Can I Get a Second Job While Receiving Workers’ Compensation?
Written by Shawn Diederich on September 9, 2016
An injured Florida worker still needs to bring in income to support their family. While workers’ compensation benefits can provide an important source of income, in some cases, it may still not be enough. Additionally, even though some injured workers may not yet be able to return to their previous job, they may be able to work at a less strenuous position for the time being. These circumstances lead some injured workers to consider taking a second job while still receiving workers’ compensation. A second job could be a good option for some, but it is critically important that all workers understand exactly how taking a new position will impact their workers’ compensation benefits.
Florida Workers’ Compensation: Understanding the Different Types of Benefits
Legally speaking, you are always free to take a second job if you wish to do so. However, you must understand that it could reduce your benefits. Under Florida law, there are different categories of workers’ compensation benefits. Specifically, two of the most important are:
- Medical benefits: Florida workers’ compensation medical benefits will cover all ‘necessary’ medical treatment. Many different forms of care will fall under this coverage, including: doctor’s appointments, medication, surgeries and operations and rehabilitation-related expenses. Your medical benefits will not be affected by you taking on a second job. Ultimately, medical care is covered as long as it is related to your work injury and it is deemed necessary.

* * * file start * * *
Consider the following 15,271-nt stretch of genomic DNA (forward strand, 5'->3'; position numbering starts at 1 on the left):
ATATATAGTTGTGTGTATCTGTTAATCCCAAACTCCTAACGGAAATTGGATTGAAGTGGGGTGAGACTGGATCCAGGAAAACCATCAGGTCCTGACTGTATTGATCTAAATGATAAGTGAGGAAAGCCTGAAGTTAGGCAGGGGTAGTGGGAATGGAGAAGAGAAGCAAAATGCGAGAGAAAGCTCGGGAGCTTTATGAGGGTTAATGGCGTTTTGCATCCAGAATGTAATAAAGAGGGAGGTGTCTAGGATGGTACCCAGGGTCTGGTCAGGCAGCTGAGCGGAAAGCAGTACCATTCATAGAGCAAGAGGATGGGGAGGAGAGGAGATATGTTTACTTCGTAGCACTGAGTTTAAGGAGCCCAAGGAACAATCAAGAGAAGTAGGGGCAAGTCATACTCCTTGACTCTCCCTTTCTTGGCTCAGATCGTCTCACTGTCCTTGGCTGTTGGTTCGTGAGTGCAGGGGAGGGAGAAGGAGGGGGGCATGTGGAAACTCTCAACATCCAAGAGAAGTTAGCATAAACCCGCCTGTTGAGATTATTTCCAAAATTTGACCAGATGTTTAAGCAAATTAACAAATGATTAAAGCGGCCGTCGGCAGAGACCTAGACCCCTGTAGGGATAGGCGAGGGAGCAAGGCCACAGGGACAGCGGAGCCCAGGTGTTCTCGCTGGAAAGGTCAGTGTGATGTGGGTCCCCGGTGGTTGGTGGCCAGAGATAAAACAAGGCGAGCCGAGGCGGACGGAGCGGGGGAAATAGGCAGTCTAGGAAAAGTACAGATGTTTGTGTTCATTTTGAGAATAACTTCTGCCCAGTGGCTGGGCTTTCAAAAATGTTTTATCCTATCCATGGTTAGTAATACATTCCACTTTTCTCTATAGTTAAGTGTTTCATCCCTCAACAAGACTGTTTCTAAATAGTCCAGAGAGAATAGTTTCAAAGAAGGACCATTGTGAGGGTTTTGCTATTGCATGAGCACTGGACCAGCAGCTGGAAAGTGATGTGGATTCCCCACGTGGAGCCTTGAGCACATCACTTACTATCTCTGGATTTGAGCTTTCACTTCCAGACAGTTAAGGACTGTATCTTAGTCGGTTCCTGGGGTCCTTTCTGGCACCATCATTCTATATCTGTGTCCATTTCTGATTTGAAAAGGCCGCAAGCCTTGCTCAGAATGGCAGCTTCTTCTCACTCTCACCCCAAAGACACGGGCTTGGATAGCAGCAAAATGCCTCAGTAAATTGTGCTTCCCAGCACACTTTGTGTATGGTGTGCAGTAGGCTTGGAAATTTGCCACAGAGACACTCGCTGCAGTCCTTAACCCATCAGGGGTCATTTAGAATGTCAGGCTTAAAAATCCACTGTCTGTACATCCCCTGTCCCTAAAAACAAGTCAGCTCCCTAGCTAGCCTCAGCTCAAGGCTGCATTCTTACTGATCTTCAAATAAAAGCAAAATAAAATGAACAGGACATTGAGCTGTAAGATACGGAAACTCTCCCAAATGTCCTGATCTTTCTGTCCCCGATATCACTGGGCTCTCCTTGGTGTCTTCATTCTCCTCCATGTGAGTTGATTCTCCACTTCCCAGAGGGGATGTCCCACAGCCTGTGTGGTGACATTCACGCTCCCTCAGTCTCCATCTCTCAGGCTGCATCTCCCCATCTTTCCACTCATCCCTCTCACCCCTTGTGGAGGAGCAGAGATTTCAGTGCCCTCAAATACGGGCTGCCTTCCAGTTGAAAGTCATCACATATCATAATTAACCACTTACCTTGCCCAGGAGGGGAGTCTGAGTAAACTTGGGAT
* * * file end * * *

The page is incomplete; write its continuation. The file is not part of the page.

- Disability benefits: Injured workers are also often entitled to disability benefits. Disability benefits are meant to cover lost income. After all, if you are forced to miss work, you will not be getting paid. However, since since getting a second job will replace some of that lost income, your disability benefits will be generally reduced accordingly. If you make as much at your second job as you did working at your previous position, your benefits will likely be cut off. If you make less at your second job that you previously did, you will typically still receive partial benefits to fill the gap between those two salaries.
You Need to Report Your Income
In Florida, workers’ compensation income benefits are calculated based on your lost earnings. If, while receiving benefits, you begin taking in income from another source, you are legally obligated to report that new income. In fact, you could end up facing civil fraud charges if you fail to report all of your income sources. Ultimately, you need to consider the impact that taking a new job will have on your current workers’ compensation benefits. Very likely, taking a new job will result in a substantial reduction in your payments. You may desire to take such a position regardless of that fact, but it is a consequence that must be carefully weighed.
Do You Need Legal Advice?
The passionate Orlando workers’ compensation lawyers at Diederich Law Firm, P.A. have extensive experience protecting the rights of injured Florida workers. If you have been injured on the job and are seeking workers’ compensation benefits, or if you have any questions about the calculation of your disability benefits, please do not hesitate to contact our office today at (407) 270-3775. Our firm offers free initial consultations to all injured workers.